Blog > Eat
June 17, 2021
SHOULD WE FEAR FAT? | By Hubert Cormier
There’s a lot of information available about fat, also known as lipids: Propaganda, stubborn myths, fake news, serious research… Should we avoid fat? Let's find out!
☝️ EATING FAT WON'T MAKE YOU FAT!
In nutrition, there are three main sources of energy: proteins, carbohydrates and fats. Each of these macronutrients is essential, and can be found in your diet in varying percentages depending on lifestyle, eating habits, customs, traditions, diets, weight-loss plans, etc.
While it's true that each gram of fat consumed is more calorically dense than the other two macronutrients, you generally eat a bit less of it. Fat is highly satiating. For example, the Keto diet is a high-fat diet, with 70%-80% of calories coming from fat, yet some people still lose weight! But let’s be clear: There are several different types of fat, and they’re not all created equal.
Many researchers believe that a well-balanced diet contains about 35% fat. In Canada, the average percentage of fat in our diet is 30.1%, whereas the Institute of Medicine recommends anywhere between 20% and 35% of the total energy component.
🧈 REPLACE SATURATED AND TRANS FATS WITH UNSATURATED FATS
When it comes to heart health, the type of fat is just as important as the amount consumed. It’s better to opt for monounsaturated or polyunsaturated fats, which are better choices due to the composition of their fatty acids. Non-hydrogenated soft margarine and vegetable oils such as canola oil are better choices than butter.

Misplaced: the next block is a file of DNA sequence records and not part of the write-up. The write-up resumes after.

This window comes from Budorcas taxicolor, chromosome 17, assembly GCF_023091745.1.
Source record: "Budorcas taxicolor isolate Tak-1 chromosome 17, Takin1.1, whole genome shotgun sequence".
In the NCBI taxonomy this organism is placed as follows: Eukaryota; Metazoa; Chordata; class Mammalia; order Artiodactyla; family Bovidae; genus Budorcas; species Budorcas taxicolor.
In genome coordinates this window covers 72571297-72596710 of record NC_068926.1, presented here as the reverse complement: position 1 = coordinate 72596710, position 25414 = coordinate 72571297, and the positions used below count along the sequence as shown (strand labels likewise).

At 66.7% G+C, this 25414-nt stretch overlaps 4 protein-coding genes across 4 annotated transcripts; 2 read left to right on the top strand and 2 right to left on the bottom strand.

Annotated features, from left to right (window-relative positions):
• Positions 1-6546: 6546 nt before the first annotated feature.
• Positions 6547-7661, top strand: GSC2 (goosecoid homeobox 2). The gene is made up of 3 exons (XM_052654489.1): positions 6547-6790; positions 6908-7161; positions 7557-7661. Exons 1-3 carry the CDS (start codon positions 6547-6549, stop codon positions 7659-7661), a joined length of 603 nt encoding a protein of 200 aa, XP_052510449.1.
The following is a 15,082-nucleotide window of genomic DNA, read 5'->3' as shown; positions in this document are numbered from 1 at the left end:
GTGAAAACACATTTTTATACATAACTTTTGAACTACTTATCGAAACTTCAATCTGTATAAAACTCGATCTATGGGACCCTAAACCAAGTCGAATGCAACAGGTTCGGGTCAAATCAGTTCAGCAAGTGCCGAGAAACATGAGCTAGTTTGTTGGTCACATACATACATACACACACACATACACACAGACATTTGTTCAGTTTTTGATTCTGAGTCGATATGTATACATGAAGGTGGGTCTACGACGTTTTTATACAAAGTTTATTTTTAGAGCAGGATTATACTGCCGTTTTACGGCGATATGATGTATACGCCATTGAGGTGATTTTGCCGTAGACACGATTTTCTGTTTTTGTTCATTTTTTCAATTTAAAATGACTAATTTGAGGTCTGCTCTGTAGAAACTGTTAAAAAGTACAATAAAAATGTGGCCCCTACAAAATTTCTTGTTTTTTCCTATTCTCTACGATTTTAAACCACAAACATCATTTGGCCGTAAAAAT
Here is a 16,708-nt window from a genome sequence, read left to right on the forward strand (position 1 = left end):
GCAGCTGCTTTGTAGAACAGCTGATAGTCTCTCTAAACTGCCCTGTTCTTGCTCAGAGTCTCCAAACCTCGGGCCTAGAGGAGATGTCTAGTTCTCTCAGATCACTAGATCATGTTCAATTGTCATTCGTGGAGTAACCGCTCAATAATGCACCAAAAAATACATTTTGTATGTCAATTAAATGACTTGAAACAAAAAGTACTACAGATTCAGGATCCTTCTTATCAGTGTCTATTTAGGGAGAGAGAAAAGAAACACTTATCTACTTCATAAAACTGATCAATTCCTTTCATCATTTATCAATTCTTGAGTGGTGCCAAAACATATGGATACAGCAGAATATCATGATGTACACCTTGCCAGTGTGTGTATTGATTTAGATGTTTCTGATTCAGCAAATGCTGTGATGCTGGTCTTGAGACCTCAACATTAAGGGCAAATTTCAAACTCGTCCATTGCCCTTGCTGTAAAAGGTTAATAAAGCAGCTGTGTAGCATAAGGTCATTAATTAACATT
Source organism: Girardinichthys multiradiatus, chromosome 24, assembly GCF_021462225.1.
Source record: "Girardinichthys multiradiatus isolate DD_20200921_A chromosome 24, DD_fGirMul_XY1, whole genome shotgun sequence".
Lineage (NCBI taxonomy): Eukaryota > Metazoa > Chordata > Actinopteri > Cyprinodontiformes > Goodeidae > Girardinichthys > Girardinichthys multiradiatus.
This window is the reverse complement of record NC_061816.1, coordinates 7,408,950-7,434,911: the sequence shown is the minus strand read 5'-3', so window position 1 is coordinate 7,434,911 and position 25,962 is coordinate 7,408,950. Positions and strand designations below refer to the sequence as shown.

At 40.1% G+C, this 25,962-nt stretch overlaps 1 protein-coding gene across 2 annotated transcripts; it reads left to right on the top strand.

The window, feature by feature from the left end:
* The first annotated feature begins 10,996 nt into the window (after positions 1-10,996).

However, some controversy remains about the saturated and trans fatty acids in dairy products. Some suspect the influence of a powerful lobby that funds research, while others firmly believe that dairy products have multiple beneficial effects because of their calcium and vitamin D content and complex matrix. For the time being, scientific studies remain unclear about the effects of dairy products on the reduction of blood lipids.
🥑 SOURCES OF UNSATURATED FATS IN FOODS
For those of you who would like some good unsaturated fat options to add to your diet, here is a list of foods you can try to include:
- Vegetable oil (canola, rapeseed, peanut, grape seed, flax, sunflower, etc.)
- Chia seed
- Oily fish (mackerel, salmon, sardines, etc.)
- Nuts (pecans, macadamia, walnuts, cashews, almonds, etc.)
- Seeds (sunflower, soy, sesame, pumpkin, etc.)
- Nut butter
🐟 INCREASE YOUR CONSUMPTION OF OMEGA-3 POLYUNSATURATED FATTY ACIDS
Eat more fish! Fish, unlike red meat, contains omega-3 fatty acids, which are healthy fats. When you choose to eat fish, you’re most likely substituting meat for fish. This swap allows you to eat healthier fats, which is excellent for your health!
Healthy fish choices include salmon, herring, char, mackerel, and trout. Eating just two meals of fish a week allows you to meet your body’s omega-3 needs (EPA + DHA).
🥜 EAT A SERVING OF NUTS AND SEEDS EVERY DAY
Nuts and seeds are rich in polyunsaturated fats and in dietary fibre! Eating a serving of nuts every day (one serving equals 60 ml (¼ cup) or about 28 grams) provides the body with a beneficial fat intake. This snack can also replace a less healthy choice such as cookies, cake or chips.
So, should you be afraid of fat? Definitely not! Should you eat more fat? Not necessarily. Just remember that when it comes to diet, everyone is different, and that you’re probably unaware of how much fat—or other macronutrients for that matter—you’re already consuming! Be wary of what you read or hear, and check your facts. These three main principles are always a great starting point:
1. Eat a varied diet including a majority of plant-based foods
2. Eat fresh, minimally processed foods
3. Reduce your consumption of added sugars
Follow Hubert Cormier on social media 💬